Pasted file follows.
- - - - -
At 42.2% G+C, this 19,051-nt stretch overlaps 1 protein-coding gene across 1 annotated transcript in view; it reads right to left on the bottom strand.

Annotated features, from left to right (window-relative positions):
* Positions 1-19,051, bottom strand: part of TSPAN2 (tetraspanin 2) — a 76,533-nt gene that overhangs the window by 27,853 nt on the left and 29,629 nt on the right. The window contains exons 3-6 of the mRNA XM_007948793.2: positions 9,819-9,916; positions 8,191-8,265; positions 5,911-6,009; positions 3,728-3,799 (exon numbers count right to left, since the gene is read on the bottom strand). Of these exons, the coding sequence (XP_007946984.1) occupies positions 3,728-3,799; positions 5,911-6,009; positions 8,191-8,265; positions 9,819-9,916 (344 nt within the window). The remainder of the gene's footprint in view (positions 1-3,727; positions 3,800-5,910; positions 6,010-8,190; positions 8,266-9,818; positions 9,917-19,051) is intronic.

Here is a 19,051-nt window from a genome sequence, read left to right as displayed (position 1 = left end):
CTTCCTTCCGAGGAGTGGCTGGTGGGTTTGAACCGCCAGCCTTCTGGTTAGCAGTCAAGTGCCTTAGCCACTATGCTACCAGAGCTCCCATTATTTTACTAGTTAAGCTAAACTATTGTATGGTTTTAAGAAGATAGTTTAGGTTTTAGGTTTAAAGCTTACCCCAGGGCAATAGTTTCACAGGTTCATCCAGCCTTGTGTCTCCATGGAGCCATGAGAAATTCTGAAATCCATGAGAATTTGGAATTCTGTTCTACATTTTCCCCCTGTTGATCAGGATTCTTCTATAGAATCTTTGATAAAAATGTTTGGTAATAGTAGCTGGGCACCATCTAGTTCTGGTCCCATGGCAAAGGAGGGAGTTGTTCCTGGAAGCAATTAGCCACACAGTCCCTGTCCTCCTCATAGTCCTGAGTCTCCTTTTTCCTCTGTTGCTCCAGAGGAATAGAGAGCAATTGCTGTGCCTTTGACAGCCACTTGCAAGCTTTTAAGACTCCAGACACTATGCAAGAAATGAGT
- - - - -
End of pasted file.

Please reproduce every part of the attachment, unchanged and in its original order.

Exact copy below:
At 42.2% G+C, this 19,051-nt stretch overlaps 1 protein-coding gene across 1 annotated transcript in view; it reads right to left on the bottom strand.

Annotated features, from left to right (window-relative positions):
* Positions 1-19,051, bottom strand: part of TSPAN2 (tetraspanin 2) — a 76,533-nt gene that overhangs the window by 27,853 nt on the left and 29,629 nt on the right. The window contains exons 3-6 of the mRNA XM_007948793.2: positions 9,819-9,916; positions 8,191-8,265; positions 5,911-6,009; positions 3,728-3,799 (exon numbers count right to left, since the gene is read on the bottom strand). Of these exons, the coding sequence (XP_007946984.1) occupies positions 3,728-3,799; positions 5,911-6,009; positions 8,191-8,265; positions 9,819-9,916 (344 nt within the window). The remainder of the gene's footprint in view (positions 1-3,727; positions 3,800-5,910; positions 6,010-8,190; positions 8,266-9,818; positions 9,917-19,051) is intronic.

Here is a 19,051-nt window from a genome sequence, read left to right as displayed (position 1 = left end):
CTTCCTTCCGAGGAGTGGCTGGTGGGTTTGAACCGCCAGCCTTCTGGTTAGCAGTCAAGTGCCTTAGCCACTATGCTACCAGAGCTCCCATTATTTTACTAGTTAAGCTAAACTATTGTATGGTTTTAAGAAGATAGTTTAGGTTTTAGGTTTAAAGCTTACCCCAGGGCAATAGTTTCACAGGTTCATCCAGCCTTGTGTCTCCATGGAGCCATGAGAAATTCTGAAATCCATGAGAATTTGGAATTCTGTTCTACATTTTCCCCCTGTTGATCAGGATTCTTCTATAGAATCTTTGATAAAAATGTTTGGTAATAGTAGCTGGGCACCATCTAGTTCTGGTCCCATGGCAAAGGAGGGAGTTGTTCCTGGAAGCAATTAGCCACACAGTCCCTGTCCTCCTCATAGTCCTGAGTCTCCTTTTTCCTCTGTTGCTCCAGAGGAATAGAGAGCAATTGCTGTGCCTTTGACAGCCACTTGCAAGCTTTTAAGACTCCAGACACTATGCAAGAAATGAGT